- Provide proof of nursing education.
- If you completed your program in the U.S., use the ED NUR Form with your school’s Dean or Director’s signature and a copy of your official transcript.
- If you’re a foreign graduate, provide CGFNS or ERES certification. If you don’t have these, upload your VisaScreen Program Certificate and Certification of Foreign Licensure.
- Submit your fingerprint information.
- Complete the Temporary Nursing Permit Form if you want one while waiting for your permanent one.
- Provide personal information such as criminal records, felony convictions, and medical conditions that may affect your role as an LPN.
- Pay the $50 fee. You’ll pay an additional $25 if you apply for a temporary license.
Step #3: Join the Illinois Workforce
Getting your Illinois license means you can now start practicing! Woohoo!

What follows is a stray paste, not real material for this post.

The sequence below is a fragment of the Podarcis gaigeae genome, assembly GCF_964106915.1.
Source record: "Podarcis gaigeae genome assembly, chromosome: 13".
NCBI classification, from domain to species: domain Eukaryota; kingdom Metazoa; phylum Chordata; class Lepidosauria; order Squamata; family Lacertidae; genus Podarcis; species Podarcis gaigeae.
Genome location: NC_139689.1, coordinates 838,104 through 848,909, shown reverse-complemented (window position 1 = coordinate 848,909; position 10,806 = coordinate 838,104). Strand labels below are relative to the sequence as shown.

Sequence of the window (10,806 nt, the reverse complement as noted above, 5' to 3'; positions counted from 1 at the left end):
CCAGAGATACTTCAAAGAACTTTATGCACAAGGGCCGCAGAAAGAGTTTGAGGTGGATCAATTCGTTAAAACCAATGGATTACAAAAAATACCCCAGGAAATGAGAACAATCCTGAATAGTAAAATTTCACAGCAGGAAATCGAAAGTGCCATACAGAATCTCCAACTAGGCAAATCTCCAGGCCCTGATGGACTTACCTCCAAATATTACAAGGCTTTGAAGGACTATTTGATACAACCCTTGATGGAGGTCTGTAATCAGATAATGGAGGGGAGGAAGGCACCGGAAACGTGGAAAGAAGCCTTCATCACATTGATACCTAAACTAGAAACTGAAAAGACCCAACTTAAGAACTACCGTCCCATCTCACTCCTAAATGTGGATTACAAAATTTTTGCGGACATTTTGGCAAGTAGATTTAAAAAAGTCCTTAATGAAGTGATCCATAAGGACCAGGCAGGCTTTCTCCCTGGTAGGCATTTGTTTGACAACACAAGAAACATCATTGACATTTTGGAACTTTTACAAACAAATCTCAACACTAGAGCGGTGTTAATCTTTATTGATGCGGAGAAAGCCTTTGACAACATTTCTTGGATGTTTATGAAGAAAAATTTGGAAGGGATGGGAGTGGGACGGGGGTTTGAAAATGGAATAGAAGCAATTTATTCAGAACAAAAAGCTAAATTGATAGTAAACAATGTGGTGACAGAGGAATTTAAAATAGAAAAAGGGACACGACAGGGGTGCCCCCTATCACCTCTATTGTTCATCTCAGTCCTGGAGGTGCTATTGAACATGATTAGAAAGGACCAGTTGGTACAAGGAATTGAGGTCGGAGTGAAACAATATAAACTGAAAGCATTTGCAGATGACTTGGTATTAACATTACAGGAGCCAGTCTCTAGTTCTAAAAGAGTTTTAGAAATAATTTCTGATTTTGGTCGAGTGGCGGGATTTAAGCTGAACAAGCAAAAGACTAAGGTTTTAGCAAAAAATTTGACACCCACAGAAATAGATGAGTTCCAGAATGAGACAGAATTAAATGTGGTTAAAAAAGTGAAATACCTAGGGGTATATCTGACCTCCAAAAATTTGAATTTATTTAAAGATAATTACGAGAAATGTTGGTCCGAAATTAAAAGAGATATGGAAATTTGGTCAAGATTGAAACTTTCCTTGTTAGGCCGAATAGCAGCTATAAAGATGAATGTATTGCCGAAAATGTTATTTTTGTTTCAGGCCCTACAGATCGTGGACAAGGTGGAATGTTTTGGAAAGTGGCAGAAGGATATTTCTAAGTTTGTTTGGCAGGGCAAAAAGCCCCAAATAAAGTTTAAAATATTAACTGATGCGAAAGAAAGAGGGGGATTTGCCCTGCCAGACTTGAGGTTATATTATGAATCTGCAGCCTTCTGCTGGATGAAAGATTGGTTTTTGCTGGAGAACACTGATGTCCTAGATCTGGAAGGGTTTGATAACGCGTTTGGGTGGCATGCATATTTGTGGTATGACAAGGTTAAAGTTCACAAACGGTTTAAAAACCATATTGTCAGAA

Jumping into the workforce might sound a little scary. After all the effort you put into studying, what if you can’t get a job?
Here’s the good news — the Bureau of Labor Statistics estimates that employment for LPNs will increase by 9% from 2020 to 2030. It means there will always be a need for Licensed Practical Nurses.
However, it doesn’t mean that you should accept the first offer you receive. Finding the right job is essential to building a successful career.
Keep these tips in mind during your initial search:
- Expand your options: You’ll typically find LPNs in hospitals and nursing homes, but don’t limit yourself to those places. You can explore openings in doctors’ offices, schools, or government agencies.
- Do your research: Potential employers may be looking for different qualities. Check these out and see how your experience, background, and profile can be a good fit.
- Don’t send out identical applications: Arming yourself with information increases your chances of getting noticed — so put your research to good use! Customize cover letters and resumes. It’s a great way to market yourself and set yourself apart!
Step #4: Keep Your LPN License Active
You must renew your LPN license biennially on odd-numbered years. The current renewal period is from February 2021 to January 31, 2023.